A search engine bot scans the copy on your website, notes these important keywords about your business, and remembers that your website might be an option for someone searching for an accountant. The next time someone types “accountant” into Google, your website might come up in the results.

Unfortunately, as of today, a search for “accountant” on Google produces 528 million results. That’s because accountant is a very common keyword, which would make it tough for your website to compete in the mind of a machine. How could you make your site more competitive in the search rankings? By using more specific keywords that help customers who are conducting a specialized search.

  • Longer keyword phrases. Instead of accountant, you could incorporate “small business accountant,” which generates just 31.2 million results. You could narrow it down further by adding a location, such as “small business accountant Hartford CT.” That drops you to 325,000 results.
  • Additional keyword phrases. In addition to using your main keyword phrase, you could incorporate other useful phrases into your copy. Think about what someone would search for if they were looking for someone to do their small business taxes. You could add “small business tax service Hartford” to your website copy, or “Hartford CT small business tax planning.” The key is to find the right blend of common search terms while also attracting highly specific customer searches.

You can open a Google AdWords account to do keyword research. You can also use WordStream’s keyword tool or free tools like Übersuggest. Over time, Google or Bing will learn to associate your website with certain keywords and keyword phrases. Keywords are just one element of SEO writing. The other factors include semantics and quality content.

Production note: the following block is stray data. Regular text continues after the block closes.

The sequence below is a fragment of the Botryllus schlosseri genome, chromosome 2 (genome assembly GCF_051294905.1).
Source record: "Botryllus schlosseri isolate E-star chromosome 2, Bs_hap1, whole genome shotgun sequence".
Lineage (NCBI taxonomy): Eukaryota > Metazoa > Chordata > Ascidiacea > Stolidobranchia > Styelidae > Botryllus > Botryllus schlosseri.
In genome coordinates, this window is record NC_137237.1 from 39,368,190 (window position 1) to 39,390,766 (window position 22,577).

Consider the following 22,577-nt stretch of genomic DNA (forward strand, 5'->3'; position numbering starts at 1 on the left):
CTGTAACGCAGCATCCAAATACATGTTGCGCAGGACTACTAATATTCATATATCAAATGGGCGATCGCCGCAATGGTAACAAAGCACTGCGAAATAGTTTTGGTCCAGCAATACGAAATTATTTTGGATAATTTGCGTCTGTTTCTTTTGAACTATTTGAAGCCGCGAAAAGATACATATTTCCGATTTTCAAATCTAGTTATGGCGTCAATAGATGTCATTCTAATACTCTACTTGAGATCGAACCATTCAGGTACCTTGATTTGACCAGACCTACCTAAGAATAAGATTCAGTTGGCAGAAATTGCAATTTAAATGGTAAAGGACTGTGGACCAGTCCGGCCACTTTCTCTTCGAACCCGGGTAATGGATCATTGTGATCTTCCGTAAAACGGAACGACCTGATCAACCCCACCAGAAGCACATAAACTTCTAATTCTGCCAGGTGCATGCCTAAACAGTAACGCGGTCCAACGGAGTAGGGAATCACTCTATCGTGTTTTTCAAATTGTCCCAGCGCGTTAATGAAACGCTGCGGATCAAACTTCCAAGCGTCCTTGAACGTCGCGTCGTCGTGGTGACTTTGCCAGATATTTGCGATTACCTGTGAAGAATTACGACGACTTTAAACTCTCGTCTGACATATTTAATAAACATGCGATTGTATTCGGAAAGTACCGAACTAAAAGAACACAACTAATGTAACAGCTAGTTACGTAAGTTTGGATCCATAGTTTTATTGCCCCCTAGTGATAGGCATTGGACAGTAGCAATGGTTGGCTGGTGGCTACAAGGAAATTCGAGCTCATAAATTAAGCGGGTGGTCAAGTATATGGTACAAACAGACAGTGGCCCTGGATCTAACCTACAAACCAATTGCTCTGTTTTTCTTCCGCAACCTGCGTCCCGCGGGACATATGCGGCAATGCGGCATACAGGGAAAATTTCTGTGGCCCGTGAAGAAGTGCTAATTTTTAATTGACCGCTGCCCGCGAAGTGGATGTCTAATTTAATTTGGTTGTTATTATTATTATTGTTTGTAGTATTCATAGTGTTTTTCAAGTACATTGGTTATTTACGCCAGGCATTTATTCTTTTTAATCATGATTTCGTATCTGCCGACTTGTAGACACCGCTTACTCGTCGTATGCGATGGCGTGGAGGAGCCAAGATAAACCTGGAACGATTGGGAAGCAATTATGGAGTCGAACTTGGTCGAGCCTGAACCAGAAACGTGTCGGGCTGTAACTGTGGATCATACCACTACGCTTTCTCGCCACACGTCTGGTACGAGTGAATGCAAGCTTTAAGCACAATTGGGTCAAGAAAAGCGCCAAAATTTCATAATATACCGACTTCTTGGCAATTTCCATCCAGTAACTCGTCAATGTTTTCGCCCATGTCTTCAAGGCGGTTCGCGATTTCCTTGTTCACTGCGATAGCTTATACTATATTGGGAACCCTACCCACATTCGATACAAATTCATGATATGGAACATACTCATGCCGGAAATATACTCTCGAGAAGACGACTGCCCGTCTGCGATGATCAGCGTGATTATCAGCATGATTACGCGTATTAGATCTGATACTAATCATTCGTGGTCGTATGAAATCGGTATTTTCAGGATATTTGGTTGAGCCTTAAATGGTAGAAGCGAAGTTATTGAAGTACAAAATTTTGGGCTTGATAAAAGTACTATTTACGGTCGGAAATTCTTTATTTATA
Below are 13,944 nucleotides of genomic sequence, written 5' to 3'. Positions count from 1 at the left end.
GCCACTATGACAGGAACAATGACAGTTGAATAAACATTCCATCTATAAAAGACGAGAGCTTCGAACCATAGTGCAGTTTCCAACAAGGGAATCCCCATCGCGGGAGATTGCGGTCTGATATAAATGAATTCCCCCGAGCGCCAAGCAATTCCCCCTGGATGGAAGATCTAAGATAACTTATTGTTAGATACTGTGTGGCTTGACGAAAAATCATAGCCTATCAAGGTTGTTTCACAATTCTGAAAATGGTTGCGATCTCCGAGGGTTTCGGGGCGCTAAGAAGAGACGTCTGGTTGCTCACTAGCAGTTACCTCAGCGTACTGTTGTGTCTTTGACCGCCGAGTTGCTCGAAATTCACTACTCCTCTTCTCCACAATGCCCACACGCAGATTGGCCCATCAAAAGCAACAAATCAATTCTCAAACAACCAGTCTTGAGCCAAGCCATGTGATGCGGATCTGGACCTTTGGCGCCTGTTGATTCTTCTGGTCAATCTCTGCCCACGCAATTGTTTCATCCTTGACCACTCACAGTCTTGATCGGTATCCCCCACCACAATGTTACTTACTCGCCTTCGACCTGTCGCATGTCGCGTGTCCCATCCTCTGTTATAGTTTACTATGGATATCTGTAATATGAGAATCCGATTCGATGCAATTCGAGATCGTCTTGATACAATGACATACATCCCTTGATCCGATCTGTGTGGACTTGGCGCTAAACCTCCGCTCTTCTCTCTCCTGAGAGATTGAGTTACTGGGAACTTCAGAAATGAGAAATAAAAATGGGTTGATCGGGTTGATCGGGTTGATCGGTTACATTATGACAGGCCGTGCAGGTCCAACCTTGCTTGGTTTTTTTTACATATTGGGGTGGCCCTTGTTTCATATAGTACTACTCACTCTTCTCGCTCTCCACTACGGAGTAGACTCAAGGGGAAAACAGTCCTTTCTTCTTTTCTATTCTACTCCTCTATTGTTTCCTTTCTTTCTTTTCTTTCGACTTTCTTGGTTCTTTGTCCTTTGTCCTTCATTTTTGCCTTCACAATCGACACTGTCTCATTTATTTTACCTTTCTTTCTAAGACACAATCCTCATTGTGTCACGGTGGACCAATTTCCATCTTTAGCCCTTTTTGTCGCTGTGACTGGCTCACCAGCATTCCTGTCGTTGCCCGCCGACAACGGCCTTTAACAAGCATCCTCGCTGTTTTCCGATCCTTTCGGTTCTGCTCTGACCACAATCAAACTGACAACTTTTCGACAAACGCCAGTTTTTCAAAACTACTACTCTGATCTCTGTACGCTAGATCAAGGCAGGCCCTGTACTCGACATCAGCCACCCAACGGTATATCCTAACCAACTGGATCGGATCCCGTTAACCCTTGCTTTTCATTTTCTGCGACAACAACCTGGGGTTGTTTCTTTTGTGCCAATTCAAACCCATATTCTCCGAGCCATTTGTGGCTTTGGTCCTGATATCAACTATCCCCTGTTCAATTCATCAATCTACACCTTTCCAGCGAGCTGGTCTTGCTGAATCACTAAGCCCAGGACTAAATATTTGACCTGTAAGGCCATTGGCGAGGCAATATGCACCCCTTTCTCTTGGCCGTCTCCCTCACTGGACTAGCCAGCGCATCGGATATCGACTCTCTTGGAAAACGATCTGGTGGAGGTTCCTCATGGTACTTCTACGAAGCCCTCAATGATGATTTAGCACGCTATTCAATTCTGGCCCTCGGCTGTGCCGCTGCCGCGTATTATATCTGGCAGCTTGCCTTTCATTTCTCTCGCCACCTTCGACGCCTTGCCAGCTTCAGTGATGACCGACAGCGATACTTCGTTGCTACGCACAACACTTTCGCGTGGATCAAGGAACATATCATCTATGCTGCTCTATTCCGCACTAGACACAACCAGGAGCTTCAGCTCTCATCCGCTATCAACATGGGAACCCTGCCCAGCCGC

Thanks to mobile devices and voice technology, more people use vocal interactions to search Google, Bing, and other search engines. “Siri, can you find the nearest gas station?” and “Hey Google, where’s the closest arcade?” are replacing traditional typed queries.

Google’s Hummingbird algorithm update has made it smarter about understanding what searchers want when they ask these questions. Therefore, it’s important to create content that answers common search questions. It’s a great exercise to brainstorm a list of potential queries that might lead to your website and phrase them as though they’re being asked in voice search:

  • “What’s the best seafood restaurant in New Haven?”
  • “Is there a movie theater near me?”
  • “I need a financial planner in Glastonbury.”

After brainstorming a list of queries, try to incorporate answers to those queries directly into your content. It’s good marketing to say you serve the best seafood in New Haven—so long as you do—or to say you own multiple movie theaters in certain towns.